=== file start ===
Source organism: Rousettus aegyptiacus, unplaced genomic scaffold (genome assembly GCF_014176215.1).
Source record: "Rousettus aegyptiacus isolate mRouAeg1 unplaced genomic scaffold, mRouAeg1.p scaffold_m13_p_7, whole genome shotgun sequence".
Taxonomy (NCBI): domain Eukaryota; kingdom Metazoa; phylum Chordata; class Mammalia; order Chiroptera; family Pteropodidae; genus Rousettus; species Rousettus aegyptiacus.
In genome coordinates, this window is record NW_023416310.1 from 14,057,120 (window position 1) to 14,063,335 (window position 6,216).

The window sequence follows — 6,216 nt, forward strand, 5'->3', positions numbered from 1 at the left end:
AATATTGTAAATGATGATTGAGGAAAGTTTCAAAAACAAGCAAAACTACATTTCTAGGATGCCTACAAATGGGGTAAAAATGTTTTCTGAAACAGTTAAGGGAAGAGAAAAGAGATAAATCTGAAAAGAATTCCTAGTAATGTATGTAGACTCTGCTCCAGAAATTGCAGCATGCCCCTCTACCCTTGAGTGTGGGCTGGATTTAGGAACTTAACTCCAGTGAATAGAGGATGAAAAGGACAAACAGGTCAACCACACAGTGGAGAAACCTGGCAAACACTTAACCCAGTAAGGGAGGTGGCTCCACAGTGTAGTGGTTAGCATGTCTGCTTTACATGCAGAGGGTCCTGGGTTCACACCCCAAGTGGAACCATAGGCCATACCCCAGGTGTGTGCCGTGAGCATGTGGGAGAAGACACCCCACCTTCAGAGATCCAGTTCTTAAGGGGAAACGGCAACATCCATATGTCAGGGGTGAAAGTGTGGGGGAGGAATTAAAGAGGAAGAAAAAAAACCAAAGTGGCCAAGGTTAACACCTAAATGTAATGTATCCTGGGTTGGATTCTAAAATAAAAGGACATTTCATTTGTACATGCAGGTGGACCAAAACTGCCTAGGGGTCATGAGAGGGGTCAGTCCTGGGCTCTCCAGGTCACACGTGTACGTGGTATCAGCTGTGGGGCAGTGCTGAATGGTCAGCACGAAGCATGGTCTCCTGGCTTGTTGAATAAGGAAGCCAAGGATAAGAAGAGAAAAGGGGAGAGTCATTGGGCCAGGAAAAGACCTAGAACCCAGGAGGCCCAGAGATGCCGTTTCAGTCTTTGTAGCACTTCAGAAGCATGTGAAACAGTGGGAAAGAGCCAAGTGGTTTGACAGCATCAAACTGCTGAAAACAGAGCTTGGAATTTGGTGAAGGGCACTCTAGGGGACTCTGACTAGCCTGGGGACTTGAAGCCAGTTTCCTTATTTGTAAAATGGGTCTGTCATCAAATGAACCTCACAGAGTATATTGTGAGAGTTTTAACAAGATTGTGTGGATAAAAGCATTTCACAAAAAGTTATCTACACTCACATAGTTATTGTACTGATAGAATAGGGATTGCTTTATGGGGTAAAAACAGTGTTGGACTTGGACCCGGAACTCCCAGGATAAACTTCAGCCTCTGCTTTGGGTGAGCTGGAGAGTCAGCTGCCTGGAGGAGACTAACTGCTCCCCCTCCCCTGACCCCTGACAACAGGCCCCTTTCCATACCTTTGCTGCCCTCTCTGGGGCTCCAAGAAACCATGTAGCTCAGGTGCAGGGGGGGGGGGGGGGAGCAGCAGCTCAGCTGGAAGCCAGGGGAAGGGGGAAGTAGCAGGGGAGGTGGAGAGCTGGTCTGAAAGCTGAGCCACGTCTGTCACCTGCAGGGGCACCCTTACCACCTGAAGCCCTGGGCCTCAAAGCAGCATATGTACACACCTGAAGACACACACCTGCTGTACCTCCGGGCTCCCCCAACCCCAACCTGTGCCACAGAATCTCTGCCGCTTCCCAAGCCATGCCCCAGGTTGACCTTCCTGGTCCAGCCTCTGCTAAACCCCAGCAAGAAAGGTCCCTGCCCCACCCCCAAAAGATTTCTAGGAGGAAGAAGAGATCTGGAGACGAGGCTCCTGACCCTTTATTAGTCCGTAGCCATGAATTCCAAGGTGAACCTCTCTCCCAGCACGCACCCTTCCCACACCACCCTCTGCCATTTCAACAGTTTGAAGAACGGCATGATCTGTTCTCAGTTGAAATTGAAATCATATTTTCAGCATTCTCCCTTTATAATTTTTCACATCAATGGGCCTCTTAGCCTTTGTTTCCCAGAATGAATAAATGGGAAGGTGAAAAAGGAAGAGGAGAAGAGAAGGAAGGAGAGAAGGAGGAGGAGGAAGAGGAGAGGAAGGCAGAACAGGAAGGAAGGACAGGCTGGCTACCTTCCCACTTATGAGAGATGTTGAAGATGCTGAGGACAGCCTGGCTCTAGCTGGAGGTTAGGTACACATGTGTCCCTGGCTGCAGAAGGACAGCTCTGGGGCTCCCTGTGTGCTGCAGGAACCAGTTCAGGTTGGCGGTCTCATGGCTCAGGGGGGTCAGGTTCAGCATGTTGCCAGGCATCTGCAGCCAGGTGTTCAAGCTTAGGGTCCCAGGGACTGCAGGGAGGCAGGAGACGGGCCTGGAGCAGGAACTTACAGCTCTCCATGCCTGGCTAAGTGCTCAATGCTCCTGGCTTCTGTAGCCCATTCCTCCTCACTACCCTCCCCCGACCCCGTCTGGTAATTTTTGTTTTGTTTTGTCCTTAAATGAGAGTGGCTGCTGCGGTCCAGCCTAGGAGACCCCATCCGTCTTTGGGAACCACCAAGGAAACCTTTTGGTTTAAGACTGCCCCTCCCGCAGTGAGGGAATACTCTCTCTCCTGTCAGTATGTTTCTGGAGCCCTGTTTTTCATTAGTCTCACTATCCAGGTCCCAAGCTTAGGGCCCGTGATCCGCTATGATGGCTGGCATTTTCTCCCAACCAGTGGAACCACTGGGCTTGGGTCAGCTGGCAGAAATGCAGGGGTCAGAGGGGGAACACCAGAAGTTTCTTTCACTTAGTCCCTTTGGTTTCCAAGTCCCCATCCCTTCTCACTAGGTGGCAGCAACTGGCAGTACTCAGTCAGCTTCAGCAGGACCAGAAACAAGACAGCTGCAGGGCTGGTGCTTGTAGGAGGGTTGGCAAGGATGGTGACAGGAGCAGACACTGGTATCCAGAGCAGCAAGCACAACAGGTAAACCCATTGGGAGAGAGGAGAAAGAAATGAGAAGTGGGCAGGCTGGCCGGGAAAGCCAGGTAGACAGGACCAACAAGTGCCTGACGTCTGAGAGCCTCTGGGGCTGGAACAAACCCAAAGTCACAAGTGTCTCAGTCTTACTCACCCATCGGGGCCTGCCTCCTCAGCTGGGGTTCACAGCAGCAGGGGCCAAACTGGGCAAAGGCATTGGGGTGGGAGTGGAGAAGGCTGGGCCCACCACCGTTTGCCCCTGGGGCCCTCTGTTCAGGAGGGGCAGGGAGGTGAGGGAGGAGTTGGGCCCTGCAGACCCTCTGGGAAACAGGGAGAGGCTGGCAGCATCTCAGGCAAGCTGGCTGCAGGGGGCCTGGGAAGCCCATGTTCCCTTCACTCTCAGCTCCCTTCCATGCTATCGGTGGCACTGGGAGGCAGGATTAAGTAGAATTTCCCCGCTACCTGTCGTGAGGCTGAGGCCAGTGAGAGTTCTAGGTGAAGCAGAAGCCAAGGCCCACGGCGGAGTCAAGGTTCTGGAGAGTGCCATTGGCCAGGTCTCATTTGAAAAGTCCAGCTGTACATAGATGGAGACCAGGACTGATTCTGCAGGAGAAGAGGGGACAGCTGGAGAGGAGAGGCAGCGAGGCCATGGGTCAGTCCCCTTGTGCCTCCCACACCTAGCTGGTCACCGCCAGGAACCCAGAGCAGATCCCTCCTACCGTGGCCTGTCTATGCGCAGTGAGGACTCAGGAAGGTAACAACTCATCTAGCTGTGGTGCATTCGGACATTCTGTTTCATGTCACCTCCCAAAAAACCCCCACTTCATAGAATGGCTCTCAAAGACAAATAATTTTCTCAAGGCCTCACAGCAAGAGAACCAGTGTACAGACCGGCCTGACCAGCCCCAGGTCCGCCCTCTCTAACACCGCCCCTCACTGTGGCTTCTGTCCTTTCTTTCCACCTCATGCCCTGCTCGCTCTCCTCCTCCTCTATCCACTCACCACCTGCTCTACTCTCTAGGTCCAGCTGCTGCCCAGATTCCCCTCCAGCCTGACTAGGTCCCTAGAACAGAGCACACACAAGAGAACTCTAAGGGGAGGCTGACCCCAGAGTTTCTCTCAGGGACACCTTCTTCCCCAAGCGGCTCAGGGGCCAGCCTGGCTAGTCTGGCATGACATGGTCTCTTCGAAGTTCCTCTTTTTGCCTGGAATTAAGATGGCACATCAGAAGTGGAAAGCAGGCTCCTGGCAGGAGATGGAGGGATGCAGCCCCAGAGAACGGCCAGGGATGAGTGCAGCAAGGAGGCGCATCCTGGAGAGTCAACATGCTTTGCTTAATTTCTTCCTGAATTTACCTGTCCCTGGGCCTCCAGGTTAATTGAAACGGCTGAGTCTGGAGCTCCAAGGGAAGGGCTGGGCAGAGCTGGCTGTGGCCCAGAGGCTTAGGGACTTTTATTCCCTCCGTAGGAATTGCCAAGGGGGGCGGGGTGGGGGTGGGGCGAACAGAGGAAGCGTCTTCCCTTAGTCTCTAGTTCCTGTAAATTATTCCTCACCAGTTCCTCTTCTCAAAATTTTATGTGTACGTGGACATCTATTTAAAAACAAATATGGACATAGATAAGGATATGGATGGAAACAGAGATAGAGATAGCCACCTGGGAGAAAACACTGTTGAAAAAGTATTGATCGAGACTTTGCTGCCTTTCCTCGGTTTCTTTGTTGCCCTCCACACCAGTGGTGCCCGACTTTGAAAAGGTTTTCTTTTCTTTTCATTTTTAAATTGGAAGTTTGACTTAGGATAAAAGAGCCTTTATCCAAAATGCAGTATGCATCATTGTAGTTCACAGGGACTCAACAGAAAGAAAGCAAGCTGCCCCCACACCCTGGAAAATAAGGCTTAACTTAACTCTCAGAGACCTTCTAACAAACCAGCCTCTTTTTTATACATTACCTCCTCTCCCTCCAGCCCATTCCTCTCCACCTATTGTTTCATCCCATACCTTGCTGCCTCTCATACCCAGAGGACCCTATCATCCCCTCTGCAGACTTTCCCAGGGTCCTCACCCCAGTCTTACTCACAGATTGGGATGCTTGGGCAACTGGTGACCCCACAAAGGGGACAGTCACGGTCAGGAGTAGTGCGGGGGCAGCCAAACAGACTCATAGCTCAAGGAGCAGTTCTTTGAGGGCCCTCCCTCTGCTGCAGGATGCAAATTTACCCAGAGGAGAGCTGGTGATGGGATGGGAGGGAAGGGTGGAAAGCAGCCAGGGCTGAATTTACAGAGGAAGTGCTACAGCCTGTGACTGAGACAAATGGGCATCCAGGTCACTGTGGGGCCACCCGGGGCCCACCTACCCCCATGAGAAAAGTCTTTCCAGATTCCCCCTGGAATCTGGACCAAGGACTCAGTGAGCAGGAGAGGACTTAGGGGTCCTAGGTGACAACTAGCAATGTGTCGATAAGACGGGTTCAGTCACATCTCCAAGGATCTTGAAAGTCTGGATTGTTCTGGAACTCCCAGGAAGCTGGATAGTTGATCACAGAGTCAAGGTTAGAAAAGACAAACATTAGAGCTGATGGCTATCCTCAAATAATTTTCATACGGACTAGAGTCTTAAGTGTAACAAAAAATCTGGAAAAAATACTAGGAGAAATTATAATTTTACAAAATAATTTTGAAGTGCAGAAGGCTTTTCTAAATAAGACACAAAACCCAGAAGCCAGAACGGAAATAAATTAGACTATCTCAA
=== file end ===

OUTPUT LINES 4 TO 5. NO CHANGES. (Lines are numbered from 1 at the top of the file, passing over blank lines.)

In genome coordinates, this window is record NW_023416310.1 from 14,057,120 (window position 1) to 14,063,335 (window position 6,216).

The window sequence follows — 6,216 nt, forward strand, 5'->3', positions numbered from 1 at the left end: